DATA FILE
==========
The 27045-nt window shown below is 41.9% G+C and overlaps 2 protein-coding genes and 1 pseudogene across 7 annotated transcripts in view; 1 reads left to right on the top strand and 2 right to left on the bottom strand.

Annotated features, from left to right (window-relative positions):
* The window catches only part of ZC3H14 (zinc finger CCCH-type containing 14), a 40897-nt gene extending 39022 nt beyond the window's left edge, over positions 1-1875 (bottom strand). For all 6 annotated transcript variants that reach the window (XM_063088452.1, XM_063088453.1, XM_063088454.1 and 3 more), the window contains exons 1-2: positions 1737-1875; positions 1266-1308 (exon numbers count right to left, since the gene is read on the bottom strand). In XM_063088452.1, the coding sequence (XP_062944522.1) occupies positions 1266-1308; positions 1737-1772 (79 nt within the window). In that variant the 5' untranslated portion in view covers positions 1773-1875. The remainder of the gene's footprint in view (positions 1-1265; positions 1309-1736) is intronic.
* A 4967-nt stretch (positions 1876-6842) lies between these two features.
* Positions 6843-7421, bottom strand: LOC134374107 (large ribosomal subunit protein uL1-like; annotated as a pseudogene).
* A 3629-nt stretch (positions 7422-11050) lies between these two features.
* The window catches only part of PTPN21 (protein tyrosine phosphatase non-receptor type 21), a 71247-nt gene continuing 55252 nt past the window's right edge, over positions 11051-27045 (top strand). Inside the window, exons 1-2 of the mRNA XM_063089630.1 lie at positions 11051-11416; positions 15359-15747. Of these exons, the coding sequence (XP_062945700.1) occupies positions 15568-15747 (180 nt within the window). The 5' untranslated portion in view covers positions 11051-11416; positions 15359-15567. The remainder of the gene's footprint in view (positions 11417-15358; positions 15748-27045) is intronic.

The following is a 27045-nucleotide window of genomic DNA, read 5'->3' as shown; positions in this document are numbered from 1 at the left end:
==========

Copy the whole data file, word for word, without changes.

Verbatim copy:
The 27045-nt window shown below is 41.9% G+C and overlaps 2 protein-coding genes and 1 pseudogene across 7 annotated transcripts in view; 1 reads left to right on the top strand and 2 right to left on the bottom strand.

Annotated features, from left to right (window-relative positions):
* The window catches only part of ZC3H14 (zinc finger CCCH-type containing 14), a 40897-nt gene extending 39022 nt beyond the window's left edge, over positions 1-1875 (bottom strand). For all 6 annotated transcript variants that reach the window (XM_063088452.1, XM_063088453.1, XM_063088454.1 and 3 more), the window contains exons 1-2: positions 1737-1875; positions 1266-1308 (exon numbers count right to left, since the gene is read on the bottom strand). In XM_063088452.1, the coding sequence (XP_062944522.1) occupies positions 1266-1308; positions 1737-1772 (79 nt within the window). In that variant the 5' untranslated portion in view covers positions 1773-1875. The remainder of the gene's footprint in view (positions 1-1265; positions 1309-1736) is intronic.
* A 4967-nt stretch (positions 1876-6842) lies between these two features.
* Positions 6843-7421, bottom strand: LOC134374107 (large ribosomal subunit protein uL1-like; annotated as a pseudogene).
* A 3629-nt stretch (positions 7422-11050) lies between these two features.
* The window catches only part of PTPN21 (protein tyrosine phosphatase non-receptor type 21), a 71247-nt gene continuing 55252 nt past the window's right edge, over positions 11051-27045 (top strand). Inside the window, exons 1-2 of the mRNA XM_063089630.1 lie at positions 11051-11416; positions 15359-15747. Of these exons, the coding sequence (XP_062945700.1) occupies positions 15568-15747 (180 nt within the window). The 5' untranslated portion in view covers positions 11051-11416; positions 15359-15567. The remainder of the gene's footprint in view (positions 11417-15358; positions 15748-27045) is intronic.

The following is a 27045-nucleotide window of genomic DNA, read 5'->3' as shown; positions in this document are numbered from 1 at the left end: